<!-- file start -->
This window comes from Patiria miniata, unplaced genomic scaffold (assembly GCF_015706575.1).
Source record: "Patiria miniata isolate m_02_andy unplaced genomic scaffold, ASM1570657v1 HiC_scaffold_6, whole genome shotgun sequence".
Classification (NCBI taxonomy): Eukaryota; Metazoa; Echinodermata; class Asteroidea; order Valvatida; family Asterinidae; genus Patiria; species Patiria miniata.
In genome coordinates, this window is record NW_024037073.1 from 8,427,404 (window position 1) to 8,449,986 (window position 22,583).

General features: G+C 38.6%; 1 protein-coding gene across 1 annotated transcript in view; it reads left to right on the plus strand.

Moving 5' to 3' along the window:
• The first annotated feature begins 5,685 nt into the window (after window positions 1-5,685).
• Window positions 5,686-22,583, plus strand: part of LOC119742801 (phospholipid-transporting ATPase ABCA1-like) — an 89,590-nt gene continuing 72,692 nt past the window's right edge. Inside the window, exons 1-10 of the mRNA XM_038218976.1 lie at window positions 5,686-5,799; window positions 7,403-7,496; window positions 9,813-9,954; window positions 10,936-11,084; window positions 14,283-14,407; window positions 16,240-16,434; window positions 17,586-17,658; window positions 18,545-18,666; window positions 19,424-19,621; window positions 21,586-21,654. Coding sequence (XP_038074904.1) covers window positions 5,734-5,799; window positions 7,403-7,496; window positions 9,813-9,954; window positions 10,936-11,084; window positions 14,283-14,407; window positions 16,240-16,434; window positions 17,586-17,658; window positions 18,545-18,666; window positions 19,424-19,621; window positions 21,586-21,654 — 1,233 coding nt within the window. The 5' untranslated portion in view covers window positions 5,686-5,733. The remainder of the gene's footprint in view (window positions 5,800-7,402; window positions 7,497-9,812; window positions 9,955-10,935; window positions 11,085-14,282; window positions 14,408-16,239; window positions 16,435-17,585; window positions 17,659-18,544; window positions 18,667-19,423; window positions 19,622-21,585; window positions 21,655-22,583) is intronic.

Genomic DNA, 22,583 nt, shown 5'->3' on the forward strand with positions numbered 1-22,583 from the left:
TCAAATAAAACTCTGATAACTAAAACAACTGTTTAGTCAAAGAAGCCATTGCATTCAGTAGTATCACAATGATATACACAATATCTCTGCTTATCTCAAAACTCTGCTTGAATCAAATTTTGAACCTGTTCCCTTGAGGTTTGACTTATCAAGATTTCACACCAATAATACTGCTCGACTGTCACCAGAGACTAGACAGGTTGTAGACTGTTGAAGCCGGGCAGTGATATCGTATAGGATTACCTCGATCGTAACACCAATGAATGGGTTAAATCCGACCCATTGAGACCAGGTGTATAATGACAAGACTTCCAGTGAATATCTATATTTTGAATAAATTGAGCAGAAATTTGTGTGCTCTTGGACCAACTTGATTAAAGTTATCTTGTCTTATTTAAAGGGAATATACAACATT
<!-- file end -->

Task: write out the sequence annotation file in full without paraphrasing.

This window comes from Patiria miniata, unplaced genomic scaffold (assembly GCF_015706575.1).
Source record: "Patiria miniata isolate m_02_andy unplaced genomic scaffold, ASM1570657v1 HiC_scaffold_6, whole genome shotgun sequence".
Classification (NCBI taxonomy): Eukaryota; Metazoa; Echinodermata; class Asteroidea; order Valvatida; family Asterinidae; genus Patiria; species Patiria miniata.
In genome coordinates, this window is record NW_024037073.1 from 8,427,404 (window position 1) to 8,449,986 (window position 22,583).

General features: G+C 38.6%; 1 protein-coding gene across 1 annotated transcript in view; it reads left to right on the plus strand.

Moving 5' to 3' along the window:
• The first annotated feature begins 5,685 nt into the window (after window positions 1-5,685).
• Window positions 5,686-22,583, plus strand: part of LOC119742801 (phospholipid-transporting ATPase ABCA1-like) — an 89,590-nt gene continuing 72,692 nt past the window's right edge. Inside the window, exons 1-10 of the mRNA XM_038218976.1 lie at window positions 5,686-5,799; window positions 7,403-7,496; window positions 9,813-9,954; window positions 10,936-11,084; window positions 14,283-14,407; window positions 16,240-16,434; window positions 17,586-17,658; window positions 18,545-18,666; window positions 19,424-19,621; window positions 21,586-21,654. Coding sequence (XP_038074904.1) covers window positions 5,734-5,799; window positions 7,403-7,496; window positions 9,813-9,954; window positions 10,936-11,084; window positions 14,283-14,407; window positions 16,240-16,434; window positions 17,586-17,658; window positions 18,545-18,666; window positions 19,424-19,621; window positions 21,586-21,654 — 1,233 coding nt within the window. The 5' untranslated portion in view covers window positions 5,686-5,733. The remainder of the gene's footprint in view (window positions 5,800-7,402; window positions 7,497-9,812; window positions 9,955-10,935; window positions 11,085-14,282; window positions 14,408-16,239; window positions 16,435-17,585; window positions 17,659-18,544; window positions 18,667-19,423; window positions 19,622-21,585; window positions 21,655-22,583) is intronic.

Genomic DNA, 22,583 nt, shown 5'->3' on the forward strand with positions numbered 1-22,583 from the left:
TCAAATAAAACTCTGATAACTAAAACAACTGTTTAGTCAAAGAAGCCATTGCATTCAGTAGTATCACAATGATATACACAATATCTCTGCTTATCTCAAAACTCTGCTTGAATCAAATTTTGAACCTGTTCCCTTGAGGTTTGACTTATCAAGATTTCACACCAATAATACTGCTCGACTGTCACCAGAGACTAGACAGGTTGTAGACTGTTGAAGCCGGGCAGTGATATCGTATAGGATTACCTCGATCGTAACACCAATGAATGGGTTAAATCCGACCCATTGAGACCAGGTGTATAATGACAAGACTTCCAGTGAATATCTATATTTTGAATAAATTGAGCAGAAATTTGTGTGCTCTTGGACCAACTTGATTAAAGTTATCTTGTCTTATTTAAAGGGAATATACAACATT